LOBSTER logo

academic
data.

LOBSTER: high-frequency, easy-to-use and latest limit order book data for your research.


learn more.



partner.


Logo of NASDAQ, Inc. Logo of University Vienna



blog.

Volatility estimation under one-sided errors with applications to limit order books | July 13, 2017

 

Markus Bibinger from the University of Marburg, Moritz Jirak, from TU Braunschweig and Markus Reiss from Humboldt University Berlin, published a paper using Lobster data. It is titled Volatility estimation under one-sided errors with applications to limit order books and is forthcoming in Annals of Applied Probability.

Abstract: For a semi-martingale X_t, which forms a stochastic boundary, a rate-optimal estimator for its quadratic variation ⟨X,X⟩_t is constructed based on observations in the vicinity of X_t. The problem is embedded in a Poisson point process framework, which reveals an interesting connection to the theory of Brownian excursion areas. We derive n^−1/3 as optimal convergence rate in a high-frequency framework with n observations (in mean). We discuss a potential application for the estimation of the integrated squared volatility of an efficient price process X_t from intra-day order book quotes.

A working paper version is found here.

go to blog.

Estimating Spot Cross-Correlations in Asset Returns |

Markus Bibinger from the University of Marburg, Nikolaus Hautsch from the University of Vienna, Peter Malec from the University of Cambridge and Markus Reiss from Humboldt University Berlin published a paper using LOBSTER data. It is titled Estimating the Spot Covariation of Asset Prices — Statistical Theory and Empirical Evidence and is forthcoming in the Journal of Business and Economic Statistics.

Abstract: We propose a new estimator for the spot covariance matrix of a multi-dimensional continuous semi-martingale log asset price process which is subject to noise and non-synchronous observations. The estimator is constructed based on a local average of block-wise parametric spectral covariance estimates. The latter originate from a local method of moments (LMM) which recently has been introduced by Bibinger et al (2014). We prove consistency and a point-wise stable central limit theorem for the proposed spot covariance estimator in a very general setup with stochastic volatility, leverage effects and  general noise distributions. Moreover, we extend the LMM estimator to be robust against autocorrelated noise and propose a method to adaptively infer the autocorrelations from the data. Based on  simulations we provide empirical guidance on the effective implementation of the estimator and apply it to high-frequency data of a cross-section of Nasdaq blue chip stocks. Employing the estimator to estimate spot covariances, correlations and volatilities in normal but also unusual periods yields novel insights into intraday covariance and correlation dynamics. We show that intraday (co-)variations (i) follow underlying periodicity patterns, (ii) reveal substantial intraday variability associated with (co-)variation risk, and (iii) can increase strongly and nearly instantaneously if new information arrives.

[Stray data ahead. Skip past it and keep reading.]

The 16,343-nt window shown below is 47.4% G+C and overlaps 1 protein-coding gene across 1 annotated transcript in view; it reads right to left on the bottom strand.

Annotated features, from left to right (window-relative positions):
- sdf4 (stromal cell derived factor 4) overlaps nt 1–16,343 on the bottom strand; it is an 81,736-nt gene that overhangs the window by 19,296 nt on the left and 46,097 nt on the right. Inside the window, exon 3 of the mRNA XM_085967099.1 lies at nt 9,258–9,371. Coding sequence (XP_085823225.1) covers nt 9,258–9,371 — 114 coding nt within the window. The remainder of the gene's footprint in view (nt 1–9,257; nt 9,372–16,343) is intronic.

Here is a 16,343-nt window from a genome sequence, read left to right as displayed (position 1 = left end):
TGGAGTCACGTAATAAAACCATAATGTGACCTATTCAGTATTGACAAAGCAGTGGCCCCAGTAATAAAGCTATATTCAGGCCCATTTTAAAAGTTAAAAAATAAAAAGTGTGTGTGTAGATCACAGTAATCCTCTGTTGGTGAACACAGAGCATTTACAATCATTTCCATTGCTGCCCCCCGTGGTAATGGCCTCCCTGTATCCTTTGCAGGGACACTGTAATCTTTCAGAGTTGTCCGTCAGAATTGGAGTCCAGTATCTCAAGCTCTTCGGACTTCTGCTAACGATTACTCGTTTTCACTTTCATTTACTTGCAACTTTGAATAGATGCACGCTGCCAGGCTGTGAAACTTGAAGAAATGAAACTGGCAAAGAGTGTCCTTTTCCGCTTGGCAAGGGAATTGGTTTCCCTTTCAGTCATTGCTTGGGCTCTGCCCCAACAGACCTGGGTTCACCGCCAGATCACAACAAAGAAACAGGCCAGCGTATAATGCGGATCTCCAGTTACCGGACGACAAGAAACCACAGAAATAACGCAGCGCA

A working paper version is found here.

go to blog.

Volatility, Information Feedback and Market Microstructure Noise: A Tale of Two Regimes |

Torben G. Andersen  from Northwestern University, Gökhan Cebiroglu and Nikolaus Hautsch, both from the University of Vienna, published a CFS working paper using LOBSTER data, titled Volatility, Information Feedback and Market Microstructure Noise: A Tale of Two Regimes.

Abstract: We extend the classical “martingale-plus-noise” model for high-frequency prices by an error correction mechanism originating from prevailing mispricing. The speed of price reversal is a natural measure for informational efficiency. The strength of the price reversal relative to the signal-to-noise ratio determines the signs of the return serial correlation and the bias in standard realized variance estimates. We derive the model’s properties and locally estimate it based on mid-quote returns of the NASDAQ 100 constituents. There is evidence of mildly persistent local regimes of positive and negative serial correlation, arising from lagged feedback effects and sluggish price adjustments. The model performance is decidedly superior to existing stylized microstructure models. Finally, we document intraday periodicities in the speed of price reversion and noise-to-signal ratios.

Read the working paper version here.

go to blog.

subscribe to our mailing list.